We had our long overdue honeymoon at September, just before we moved from our beloved Melbourne to Singapore. The trip was 3.5 weeks and we enjoyed Italy thoroughly. We love the architecture, the history, the art and the food. We love the food. We ate alot and we are extremely picky on where we ate. Even when we were exhausted, we will go the extra mile (literally) to find a place where they serve real/good food. We stayed away from tourist traps.

We had pizza at the oldest pizzeria in Naples, the best artisan gelato in Florence (I had them everyday), squid ink risotto in Venice, a wonderful Tuscan lunch at Chianti (of course, with a nice glass of Chanti Classico!), Bolognese in Bologna, another nice gelato in Milan (we were only in Milan for 1 day) We discovered a local coffee place in Rome, where we would visit every morning  (we name the barista Mario) and drank our coffee the italian way – standing up and zipped in and out of the place in 15 mins. There was no long, pretentious queue for good coffee like those in Melbourne. We ended the trip with a quiet, relaxing time at Lake Como, where I fell asleep after a glass of gin and tonic at the porch. Boy… do I miss Italy now.

I tasted real Italian cooking – not hard crust pizza, not soft pasta, real Italian tomatoes (there seems to taste more harmoniously in a dish than tomatoes elsewhere. Perhaps is the skilful used of it…) When in doubt, always go with the Basil + Tomato + buffalo mozzarella combo. I love the creamy, fresh Burrata I had in Tuscany and I would use that in place of mozzarella if I could get my hands on them.


3. I move to Singapore, next to Johor Bahru, where I grew up.

Oh boy… my childhood favourite hawker food. hello! My tastebuds never mature, it simply remained 16 years old. The fancy food chains and the gimmicky taiwanese/japanese/korean snacks does not appeal to me. Anytime, I’m up for my traditional Malaysian kuehs.

This move also changed what I can make in the kitchen. The ingredients i’m used to are a premium here. On the other hand, the ingredients available in the supermarket are ingredients my mum would use, the yummy kueh people would use, which means is time to learn how to make food I like to eat as a child.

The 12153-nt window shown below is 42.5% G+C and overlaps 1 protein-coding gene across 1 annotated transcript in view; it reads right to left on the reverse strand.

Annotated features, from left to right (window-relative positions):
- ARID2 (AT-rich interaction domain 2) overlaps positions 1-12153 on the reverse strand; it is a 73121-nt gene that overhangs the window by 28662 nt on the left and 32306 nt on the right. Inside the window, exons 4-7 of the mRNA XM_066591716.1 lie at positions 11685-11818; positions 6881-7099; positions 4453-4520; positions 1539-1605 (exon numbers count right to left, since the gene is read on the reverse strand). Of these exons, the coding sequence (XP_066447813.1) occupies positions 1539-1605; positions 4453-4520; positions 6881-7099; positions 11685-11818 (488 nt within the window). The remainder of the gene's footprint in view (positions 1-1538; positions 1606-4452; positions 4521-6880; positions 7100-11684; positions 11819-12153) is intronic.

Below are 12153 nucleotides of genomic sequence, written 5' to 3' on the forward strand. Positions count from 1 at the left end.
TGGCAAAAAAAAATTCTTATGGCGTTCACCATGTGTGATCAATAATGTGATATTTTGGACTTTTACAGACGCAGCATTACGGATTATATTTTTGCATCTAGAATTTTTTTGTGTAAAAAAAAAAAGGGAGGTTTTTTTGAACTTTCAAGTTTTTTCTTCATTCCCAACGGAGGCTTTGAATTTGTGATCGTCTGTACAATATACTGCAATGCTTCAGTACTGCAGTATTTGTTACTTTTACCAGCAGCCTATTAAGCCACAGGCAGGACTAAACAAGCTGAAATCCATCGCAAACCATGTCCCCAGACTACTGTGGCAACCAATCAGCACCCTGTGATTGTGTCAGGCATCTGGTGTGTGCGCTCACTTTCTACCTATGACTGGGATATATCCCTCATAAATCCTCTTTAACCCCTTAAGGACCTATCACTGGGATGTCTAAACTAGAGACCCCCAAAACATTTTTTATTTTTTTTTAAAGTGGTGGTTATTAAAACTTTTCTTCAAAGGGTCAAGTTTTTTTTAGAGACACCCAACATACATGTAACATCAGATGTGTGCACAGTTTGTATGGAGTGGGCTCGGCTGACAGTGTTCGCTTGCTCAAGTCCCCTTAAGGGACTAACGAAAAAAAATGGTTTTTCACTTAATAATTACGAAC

In 2016, I’m getting back to the kitchen. I would like to experiment with more spices in 2016,  try some kueh recipes, learn cooking from mum and start sharing my kitchen experiments again on the blog!



Green tea soba with Roast Chicken on a hot lazy day

15 Jan

Melbourne heatwave has finally started. This year summer has being kind so far. December was cooling and I like that weather. 

I have overheard at Woolworth yesterday that their roast chicken goes on special every Tuesday. I love tight arse Tuesday. For only 8 bucks, I got a big roast chicken that a bride-to-be should not finish all by herself. (Yip! I’m engaged and I need to fit into a wedding dress!)

And so… this is the dish that I have created. Perfect for a lazy evening after work and in this hot summer day.


A handful of Green tea soba


Mixed lettuce leaves


Deep roasted sesame dressing 

Some roast chicken (from Woolworth)

Sesame Oil (Korean)

Soy Sauce 

Roasted Sesame seeds for garnish

Preparation time: 15 mins

1) Cook the soba noodle like how you would cook pasta. Add soba noodle into boiling water and cook for a few minutes until it is slightly softer than al dente. (You don’t want mushy soba noodle)

2) Slice up cucumbers. Drizzle roasted sesame dressing over cucumbers, lettuce leaves and watercress to make salad. Set aside

3) Chop up or slice up roast chicken anyway you like

4) Plate salad, roast chicken and soba noodles